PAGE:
Conservative Christian colleges in America are becoming increasingly entangled with the issue of LGBTI rights, according to NPR.
Though students and faculty at many of these institutions are required to accept a ‘faith statement,’ often which condemns homosexuality, social and cultural shifts are making it hard for these conservative schools to ensure total compliance of the rules.
The Younger Generations
‘Millennials are looking at the issue of gay marriage, and more and more they are saying, “OK, we know the Bible talks about this, but we just don’t see this as an essential of the faith,”’ says Brad Harper, a professor of theology and religious history at Multnomah University, an evangelical Christian institution in Portland, Oregon.
In fact, many LGBTI students at these institutions are more likely to be open about their sexual orientation or gender identity.
‘People I’ve met in the English Department [are tolerant],’ says Sam Koster, a junior at Calvin College in Grand Rapids, Michigan. ‘Even in my dorms, they’re like, “Oh, you’re queer? OK, cool. Do you want to go get pizza?”’
‘You’ve got those two values,’ explains Mary Hulst, senior chaplain at Calvin. ‘We love our LGBT people. We love our church of Jesus Christ. We love Scripture. So those of us who do this work are right in the middle of that space. We are living in the tension.’
Calvin College is affiliated with the Christian Reformed Church, which believes ‘Homosexualism (that is, explicit homosexual practice)… is incompatible with obedience to the will of God as revealed in Scripture.’
Regardless, Hulst still holds bible study groups with LGBTI students where they discuss the passages that mention same-sex relationships.
‘Those are the clobber passages,’ Koster says of those parts of the bible. ‘They’re used to clobber queer kids back into being straight.’
‘When I realized that my faith wasn’t necessarily about the [Christian Reformed] Church, and it wasn’t even necessarily about the Bible but about my relationship with God and that God is all-encompassing and loving, I felt very free,’ Koster, who has joined the Gay Christian Network, says.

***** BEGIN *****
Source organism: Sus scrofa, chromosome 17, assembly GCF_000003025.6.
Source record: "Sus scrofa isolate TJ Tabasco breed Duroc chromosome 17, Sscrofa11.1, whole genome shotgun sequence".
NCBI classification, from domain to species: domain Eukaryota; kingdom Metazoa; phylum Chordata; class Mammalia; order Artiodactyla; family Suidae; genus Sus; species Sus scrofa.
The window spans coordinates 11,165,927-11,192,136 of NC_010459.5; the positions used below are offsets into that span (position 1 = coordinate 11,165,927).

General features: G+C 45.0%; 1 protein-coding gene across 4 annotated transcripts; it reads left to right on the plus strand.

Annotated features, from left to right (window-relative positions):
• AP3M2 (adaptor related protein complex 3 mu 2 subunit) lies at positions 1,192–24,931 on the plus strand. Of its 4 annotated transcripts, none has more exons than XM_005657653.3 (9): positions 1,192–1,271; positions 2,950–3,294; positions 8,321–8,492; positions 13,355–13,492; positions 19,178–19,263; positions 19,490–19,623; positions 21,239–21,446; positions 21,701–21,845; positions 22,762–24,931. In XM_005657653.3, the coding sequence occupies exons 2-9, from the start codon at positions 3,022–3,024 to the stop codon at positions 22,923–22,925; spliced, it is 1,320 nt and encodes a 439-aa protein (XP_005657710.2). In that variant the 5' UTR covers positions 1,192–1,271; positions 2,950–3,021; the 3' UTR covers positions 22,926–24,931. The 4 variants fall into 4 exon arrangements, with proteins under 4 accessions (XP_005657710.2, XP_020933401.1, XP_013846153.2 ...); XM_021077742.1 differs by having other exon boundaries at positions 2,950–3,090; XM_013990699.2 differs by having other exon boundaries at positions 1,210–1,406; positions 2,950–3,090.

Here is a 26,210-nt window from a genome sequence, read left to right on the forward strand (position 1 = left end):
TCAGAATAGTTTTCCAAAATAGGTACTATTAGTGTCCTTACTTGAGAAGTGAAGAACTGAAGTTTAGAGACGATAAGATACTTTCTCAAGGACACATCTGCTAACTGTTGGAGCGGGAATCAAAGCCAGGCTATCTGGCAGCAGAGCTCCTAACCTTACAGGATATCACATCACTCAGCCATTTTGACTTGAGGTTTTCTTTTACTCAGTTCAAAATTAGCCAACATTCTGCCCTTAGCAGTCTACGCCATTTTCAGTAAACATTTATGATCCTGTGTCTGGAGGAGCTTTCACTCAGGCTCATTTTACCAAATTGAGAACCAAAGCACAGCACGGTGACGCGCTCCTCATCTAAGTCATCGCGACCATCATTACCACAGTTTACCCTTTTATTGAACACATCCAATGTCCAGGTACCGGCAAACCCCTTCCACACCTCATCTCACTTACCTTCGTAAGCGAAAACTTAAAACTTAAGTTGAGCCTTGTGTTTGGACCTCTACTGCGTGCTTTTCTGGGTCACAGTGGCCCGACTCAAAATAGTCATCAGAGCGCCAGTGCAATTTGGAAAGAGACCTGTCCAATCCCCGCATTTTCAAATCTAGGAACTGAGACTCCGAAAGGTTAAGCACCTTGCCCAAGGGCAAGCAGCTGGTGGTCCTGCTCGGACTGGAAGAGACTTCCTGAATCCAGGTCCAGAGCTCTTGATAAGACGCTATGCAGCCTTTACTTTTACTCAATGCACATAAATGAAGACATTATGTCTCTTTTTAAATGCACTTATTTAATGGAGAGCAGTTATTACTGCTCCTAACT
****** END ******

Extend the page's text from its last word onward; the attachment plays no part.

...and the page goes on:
Cultural and social shifts aren’t the only thing forcing conservative Christian institutions to alter their ways. Legal entanglements are also playing a role.
Title VII of the 1964 Civil Rights Act prohibits employment discrimination on the basis of ‘race, color, religion, sex, or national origin.’
Though Title VII doesn’t explicitly refer to gender identity or sexual orientation, many courts have recently decided the law does, in fact, protect LGBTI individuals.
Then there’s Title IX of the Higher Education Amendments of 1972. This law states that ‘no person in the United States shall, on the basis of sex, be excluded from participation in, be denied the benefits of, or be subjected to discrimination under any education program or activity receiving Federal financial assistance.’
In 2016, the Obama administration notified colleges and universities that sexual orientation and gender identity are included under Title IX.
‘As a condition of receiving Federal funds, a school agrees that it will not exclude, separate, deny benefits to, or otherwise treat differently on the basis of sex any person in its educational programs or activities unless expressly authorized to do so under Title IX or its implementing regulations,’ the letter sent to colleges reads.
‘The Departments treat a student’s gender identity as the student’s sex for purposes of Title IX and its implementing regulations. This means that a school must not treat a transgender student differently from the way it treats other students of the same gender identity. The Departments’ interpretation is consistent with courts’ and other agencies’ interpretations of Federal laws prohibiting sex discrimination.’
However, upon taking office in 2017, the Trump administration rescinded this directive. Still, many conservative Christian schools feel the social shift towards acceptance of LGBTI individuals would still be enough for them to have to change their policies.
Currently, educational institutions can apply for Title VII exemptions by demonstrating that those provisions contradict their religious beliefs. Yet, those exemptions may or may not protect institutions which seek to maintain a strict policy regarding sexual orientation.
‘Religious exemptions are exemptions because they are for small groups of people, and it doesn’t necessarily undermine the full purpose of the law to have them,’ says Shapri LoMaglio, vice president for government affairs at the Council for Christian Colleges and Universities. ‘I think case law is upholding the idea that that exemption is the right thing in order to be faithful to the Constitution.’
‘Four years down the line, eight years down the line, depending on the makeup of the Supreme Court, depending on who is president, I can see the gay/transgender issue being pushed in a way that would seek to make Christian colleges either surrender their federal funding or change their position and conform with the wider consensus,’ believes Carl Trueman, a professor of church history at Westminster Theological Seminary in Pennsylvania.
Many of these conservative Christian institutions fear their government funding and/or tax-exempt status could be revoked.
‘The fear is so large in many institutions because 40 or 50 or maybe even 60 percent of their budgets are really coming from the federal government,’ says Dale Kemp, the chief financial officer at Wheaton College in Illinois. ‘To think they could survive without that [funding] would be catastrophic.’